Speaking of short-yardage, running in the red zone and particularly near the goal line may end up being an enormous factor in this game. The Bears have the league's worst red zone run defense and the second-worst defense in Power situations. Green Bay is 19th on the ground in the red zone and 25th in Power situations, so they're not great, but Starks and John Kuhn absolutely need to be able to push the pile inside the two-yard line to score touchdowns. Rodgers has been absolutely incredible in the red zone during the playoffs -- 12-of-12 for 102 yards, three first downs, and six touchdowns qualifies -- but the Bears have the league's best red zone pass defense. Green Bay's first trip to the red zone in Week 17 qualifies as an example of how things can go wrong. Kuhn was stuffed on first down from the 1-yard line, and on second down, the Packers decided to run somewhat of a trick play, a fake quarterback sneak that saw Rodgers try to throw a backwards pass to Brandon Jackson. The ball hit the ground and, although Jackson recovered, it resulted in a loss. On third down, the Packers went four-wide and the Bears had no trouble covering everyone, resulting in a coverage sack.
In most situations, I think the Packers would be best using their "20" personnel grouping -- two running backs, no tight ends, and three wide receivers. Assuming that one of the running backs on most plays is Starks, the other back can either be Kuhn, Crabtree, or Quinn Johnson. That grouping allows them to run out of the formation with a lead blocker, which has increased their efficiency, while keeping their best players on the field and creating a potential mismatch for the Bears. If the Bears respond by staying in their base 4-3 alignment, that can create several different opportunities, depending on which coverage the Bears show. In the traditional Tampa-2, Driver can work through the zones of linebackers to find a spot, which is old hat for him. If the Bears go with man coverage by a linebacker on Driver, likely Lance Briggs, that's an obvious mismatch in the Packers' favor. Pushing up a safety to man up on Driver isn't a great matchup for the Bears, and it forces them into one-deep coverage with Greg Jennings and James Jones (or Jordy Nelson) on the outside. If they go into a Nickel alignment, they get their third cornerback (likely D.J. Moore) on the field, making it easier for the Packers to run the ball.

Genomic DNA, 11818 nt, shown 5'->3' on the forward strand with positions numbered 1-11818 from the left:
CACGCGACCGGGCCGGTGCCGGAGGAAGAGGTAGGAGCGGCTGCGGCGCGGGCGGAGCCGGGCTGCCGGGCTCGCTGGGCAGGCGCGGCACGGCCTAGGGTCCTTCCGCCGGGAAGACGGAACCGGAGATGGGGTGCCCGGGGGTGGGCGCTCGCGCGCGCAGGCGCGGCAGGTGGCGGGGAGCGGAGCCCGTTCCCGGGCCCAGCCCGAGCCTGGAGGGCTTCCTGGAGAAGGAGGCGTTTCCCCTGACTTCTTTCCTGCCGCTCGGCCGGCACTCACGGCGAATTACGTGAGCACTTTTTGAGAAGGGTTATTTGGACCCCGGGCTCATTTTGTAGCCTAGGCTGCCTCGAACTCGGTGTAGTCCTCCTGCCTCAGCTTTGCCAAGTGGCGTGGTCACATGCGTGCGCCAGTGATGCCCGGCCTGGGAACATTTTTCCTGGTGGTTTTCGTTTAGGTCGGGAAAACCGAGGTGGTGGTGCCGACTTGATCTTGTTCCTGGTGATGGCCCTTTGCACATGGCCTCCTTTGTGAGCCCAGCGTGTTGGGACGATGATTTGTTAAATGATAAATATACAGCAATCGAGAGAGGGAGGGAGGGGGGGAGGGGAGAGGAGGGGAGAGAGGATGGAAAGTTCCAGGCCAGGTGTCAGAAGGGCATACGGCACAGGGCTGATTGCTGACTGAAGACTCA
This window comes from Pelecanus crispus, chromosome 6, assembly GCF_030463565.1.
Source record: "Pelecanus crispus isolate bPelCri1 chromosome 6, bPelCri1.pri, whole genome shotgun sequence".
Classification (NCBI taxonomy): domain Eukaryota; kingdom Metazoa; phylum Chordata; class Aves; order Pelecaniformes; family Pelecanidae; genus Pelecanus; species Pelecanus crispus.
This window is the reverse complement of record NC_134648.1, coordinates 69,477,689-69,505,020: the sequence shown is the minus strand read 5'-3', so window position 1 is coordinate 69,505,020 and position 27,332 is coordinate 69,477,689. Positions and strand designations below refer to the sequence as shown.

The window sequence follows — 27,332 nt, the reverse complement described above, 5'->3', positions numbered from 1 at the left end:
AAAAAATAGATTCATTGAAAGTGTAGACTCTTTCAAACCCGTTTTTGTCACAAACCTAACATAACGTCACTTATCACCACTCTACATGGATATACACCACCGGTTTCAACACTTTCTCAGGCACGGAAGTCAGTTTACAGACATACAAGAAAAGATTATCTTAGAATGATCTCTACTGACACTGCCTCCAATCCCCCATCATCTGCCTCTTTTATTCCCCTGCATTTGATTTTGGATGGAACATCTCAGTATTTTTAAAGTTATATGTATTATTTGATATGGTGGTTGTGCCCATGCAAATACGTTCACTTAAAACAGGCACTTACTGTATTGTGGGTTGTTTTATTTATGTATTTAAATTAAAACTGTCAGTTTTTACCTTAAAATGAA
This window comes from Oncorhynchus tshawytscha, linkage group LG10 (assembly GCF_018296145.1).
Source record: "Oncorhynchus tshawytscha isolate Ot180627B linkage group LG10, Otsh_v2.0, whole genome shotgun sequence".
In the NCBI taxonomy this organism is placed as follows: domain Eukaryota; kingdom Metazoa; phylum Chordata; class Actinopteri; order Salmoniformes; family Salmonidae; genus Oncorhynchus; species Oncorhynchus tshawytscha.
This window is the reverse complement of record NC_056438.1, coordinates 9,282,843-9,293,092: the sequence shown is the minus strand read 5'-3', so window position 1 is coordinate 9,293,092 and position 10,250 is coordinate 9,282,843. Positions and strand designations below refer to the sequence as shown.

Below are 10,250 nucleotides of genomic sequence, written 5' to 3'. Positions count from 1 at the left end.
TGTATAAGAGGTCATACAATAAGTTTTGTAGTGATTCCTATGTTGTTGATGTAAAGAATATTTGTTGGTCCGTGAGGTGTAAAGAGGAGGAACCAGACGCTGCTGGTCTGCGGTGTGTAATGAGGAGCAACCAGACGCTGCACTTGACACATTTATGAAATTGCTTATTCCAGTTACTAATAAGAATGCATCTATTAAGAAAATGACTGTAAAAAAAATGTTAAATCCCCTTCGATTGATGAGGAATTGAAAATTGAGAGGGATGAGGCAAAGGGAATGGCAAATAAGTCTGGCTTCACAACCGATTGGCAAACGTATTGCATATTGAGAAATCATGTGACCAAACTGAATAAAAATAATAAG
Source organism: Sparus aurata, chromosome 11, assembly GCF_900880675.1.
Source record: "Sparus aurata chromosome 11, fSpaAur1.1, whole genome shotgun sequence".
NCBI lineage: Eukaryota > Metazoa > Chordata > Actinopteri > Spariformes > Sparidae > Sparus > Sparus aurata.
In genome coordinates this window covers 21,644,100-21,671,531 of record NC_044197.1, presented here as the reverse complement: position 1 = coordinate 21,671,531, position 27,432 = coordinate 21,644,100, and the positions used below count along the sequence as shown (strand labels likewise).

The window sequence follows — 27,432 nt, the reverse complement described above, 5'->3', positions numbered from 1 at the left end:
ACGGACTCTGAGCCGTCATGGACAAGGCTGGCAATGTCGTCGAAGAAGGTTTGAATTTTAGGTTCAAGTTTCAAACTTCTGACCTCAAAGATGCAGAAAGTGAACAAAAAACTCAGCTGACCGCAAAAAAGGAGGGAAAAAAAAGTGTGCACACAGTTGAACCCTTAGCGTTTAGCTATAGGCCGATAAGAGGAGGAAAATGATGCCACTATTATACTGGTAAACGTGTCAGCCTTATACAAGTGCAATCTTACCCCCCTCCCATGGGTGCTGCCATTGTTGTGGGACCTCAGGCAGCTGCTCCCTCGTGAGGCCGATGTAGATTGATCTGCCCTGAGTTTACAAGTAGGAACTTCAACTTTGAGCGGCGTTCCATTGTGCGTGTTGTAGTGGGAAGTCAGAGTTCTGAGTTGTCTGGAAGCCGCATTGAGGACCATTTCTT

So how do the Bears combat that? By not playing Tampa-2. In fact, Lovie Smith and Aaron Rodgers both pointed out this week that the Bears used a Cover-3 Shell as their base defense in Week 17. That allows the Bears to get three-deep coverage from their cornerbacks and safety Chris Harris (who is struggling with a hip injury that could keep him out on Sunday), with fellow safety Daniael Manning pushing up towards the line of scrimmage. Smith then gets to mix and match with his four defensive linemen, three linebackers, and a safety. Although it occasionally allows Smith to blitz a linebacker or even incorporate a zone blitz to put one of his speedy defensive linemen in a passing lane, it usually results in the four down linemen rushing the quarterback and four intermediate zones across the field. Quite simply, it's easier for wide receivers to beat guys covering a third of the field than it is to beat guys covering a quarter of it.
Of course, part of that can be gamesmanship. The Bears could have been showing the Packers a defense in Week 17 that they're unlikely to run all that much during the playoffs. One thing is for sure: The Bears will disguise their coverages before the snap to try and confuse Rodgers long enough for their pass rush to get home. On one play in Week 17, the Bears lined up in what appeared to be in man coverage and then blitzed nickel back D.J. Moore off the left edge. A linebacker also blitzed up the A-gap on that side of the field, trying to overload the left side of the Packers line with a five-man rush. The Bears went into their Cover-3 shell with, of all people, Julius Peppers dropping off the line of scrimmage into one of three intermediate zones. The Packers ended up winning on the play, as Brandon Jackson picked up the blitzing corner, the protection stuffed up the four other rushers, and Greg Jennings ran a fantastic dig route behind Peppers's zone that made Tim Jennings lose his footing, resulting in an easy pitch-and-catch for a first down.